The essence of people management is getting the best out of every individual and every person. It’s about caring, it’s about communicating, it’s about understanding and listening, and this is why it’s important, so they perform. They have energy, they have trust. For example, I trust my team. The players fly in from Europe. We don't even get to train twice in that week, but soon as they cross that white line, I have to trust the players to do their job. Sometimes people, staff, players, they look for excuses. Example, boys fly in from Europe, they fly for 24 hours. They arrive the day, two days before the game. I ban the staff from saying, "jet lag", don't accept it. They've got to get out there with a clear brain, get on the field and perform. If you let them talk about jet lag, it goes into the brain, they will think about it and you give them an excuse. 

 

Crisis management is probably what I love most about coaching. You always have ordeals, whether it’s a boardroom crisis, dressing room crisis, player crisis, staff crisis, media crisis, you have to deal with it the first time, the first minute you find out about that crisis and fix it straight away. Whether it’s a boardroom crisis, go to the board, talk to the board, explain to them what’s going on. If it’s a player crisis, get all the players together and talk to them about what it is that they’re not happy about. The benefits of fixing a crisis straight away is it won't fester. If the players, the staff, see that the pressure is affecting the coach, it could really unravel the culture of the team overall. So, what’s important is that the coach stays relaxed, stays calm, also for yourself because you can sleep good at night knowing the crisis is gone.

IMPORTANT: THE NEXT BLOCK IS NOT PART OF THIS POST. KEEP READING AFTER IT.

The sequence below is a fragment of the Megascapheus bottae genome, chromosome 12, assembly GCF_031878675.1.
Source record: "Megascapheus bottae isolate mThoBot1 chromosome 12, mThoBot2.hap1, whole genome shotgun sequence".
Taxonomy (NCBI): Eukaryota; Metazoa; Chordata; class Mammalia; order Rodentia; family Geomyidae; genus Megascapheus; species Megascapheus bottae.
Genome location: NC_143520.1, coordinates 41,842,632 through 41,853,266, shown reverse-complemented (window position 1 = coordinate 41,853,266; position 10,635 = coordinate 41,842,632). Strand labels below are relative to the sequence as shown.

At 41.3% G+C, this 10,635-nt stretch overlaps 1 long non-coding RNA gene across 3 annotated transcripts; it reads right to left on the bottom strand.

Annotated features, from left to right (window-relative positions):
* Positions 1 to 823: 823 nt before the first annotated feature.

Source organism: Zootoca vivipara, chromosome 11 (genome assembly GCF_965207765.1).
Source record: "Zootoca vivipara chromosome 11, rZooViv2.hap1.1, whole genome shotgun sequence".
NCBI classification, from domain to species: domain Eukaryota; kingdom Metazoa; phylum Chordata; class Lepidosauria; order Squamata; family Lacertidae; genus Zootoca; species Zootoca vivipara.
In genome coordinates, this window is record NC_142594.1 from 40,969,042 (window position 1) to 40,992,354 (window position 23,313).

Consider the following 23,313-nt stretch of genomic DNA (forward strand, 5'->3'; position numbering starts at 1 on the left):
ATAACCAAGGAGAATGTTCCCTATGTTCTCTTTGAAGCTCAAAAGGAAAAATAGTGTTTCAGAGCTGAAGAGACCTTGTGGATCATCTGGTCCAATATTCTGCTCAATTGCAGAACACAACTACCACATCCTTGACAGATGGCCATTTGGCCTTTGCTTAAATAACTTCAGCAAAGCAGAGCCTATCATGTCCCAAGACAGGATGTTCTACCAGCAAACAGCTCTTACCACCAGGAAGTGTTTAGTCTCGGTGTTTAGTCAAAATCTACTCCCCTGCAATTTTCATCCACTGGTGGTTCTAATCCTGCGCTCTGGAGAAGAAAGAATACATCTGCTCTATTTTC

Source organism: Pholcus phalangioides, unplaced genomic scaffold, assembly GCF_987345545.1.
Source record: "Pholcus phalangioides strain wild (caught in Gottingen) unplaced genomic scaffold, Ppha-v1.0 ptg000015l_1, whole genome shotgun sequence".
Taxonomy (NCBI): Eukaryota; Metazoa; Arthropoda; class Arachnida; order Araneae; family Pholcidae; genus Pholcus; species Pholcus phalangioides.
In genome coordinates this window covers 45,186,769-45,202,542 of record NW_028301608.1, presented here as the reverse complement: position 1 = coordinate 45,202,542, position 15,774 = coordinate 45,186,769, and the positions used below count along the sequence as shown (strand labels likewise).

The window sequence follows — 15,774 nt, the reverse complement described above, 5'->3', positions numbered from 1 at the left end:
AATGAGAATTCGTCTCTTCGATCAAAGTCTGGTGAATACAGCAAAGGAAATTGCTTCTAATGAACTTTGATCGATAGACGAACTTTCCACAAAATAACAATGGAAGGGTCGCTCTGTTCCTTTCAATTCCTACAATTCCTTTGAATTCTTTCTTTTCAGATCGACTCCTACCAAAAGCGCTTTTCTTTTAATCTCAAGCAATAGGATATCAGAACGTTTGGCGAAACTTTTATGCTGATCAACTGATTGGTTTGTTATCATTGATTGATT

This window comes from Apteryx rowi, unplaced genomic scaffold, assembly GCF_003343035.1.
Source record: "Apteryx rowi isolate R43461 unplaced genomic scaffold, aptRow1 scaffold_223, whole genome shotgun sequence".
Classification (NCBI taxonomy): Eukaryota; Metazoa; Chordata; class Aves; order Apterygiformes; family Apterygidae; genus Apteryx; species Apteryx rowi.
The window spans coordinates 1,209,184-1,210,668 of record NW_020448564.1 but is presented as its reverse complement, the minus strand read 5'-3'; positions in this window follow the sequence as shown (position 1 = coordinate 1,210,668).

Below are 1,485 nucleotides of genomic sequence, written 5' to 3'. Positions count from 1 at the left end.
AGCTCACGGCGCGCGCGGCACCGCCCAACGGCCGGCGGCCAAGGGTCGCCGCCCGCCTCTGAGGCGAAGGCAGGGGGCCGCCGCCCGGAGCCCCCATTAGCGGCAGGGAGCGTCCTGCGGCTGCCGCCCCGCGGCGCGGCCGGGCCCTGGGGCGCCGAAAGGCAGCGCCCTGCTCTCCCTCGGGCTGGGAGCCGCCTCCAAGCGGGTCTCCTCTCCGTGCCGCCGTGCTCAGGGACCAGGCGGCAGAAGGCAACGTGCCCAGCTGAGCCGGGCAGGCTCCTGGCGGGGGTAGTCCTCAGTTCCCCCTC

We've just covered four aspects of The Coaching Wheel. What’s important with The Coaching Wheel is that the eight parts of The Coaching Wheel are the same size. Work on your deficiencies and keep your strengths going. 

 

Everyone is great leaders when you’re winning, the most important time for leaders to step up is when you’re losing. Here are four key lessons to get started on straight away. Number one, communication and listening. Communication is the key, and listening is foundational. Number two, adaptability. Not every way works for everyone. Number three is passion. Passion for your team, passion for the clients, passion for the organisation, and passion for the job. And last but not least, number four is enjoy what you do.

Graham Arnold: Coaching Clinic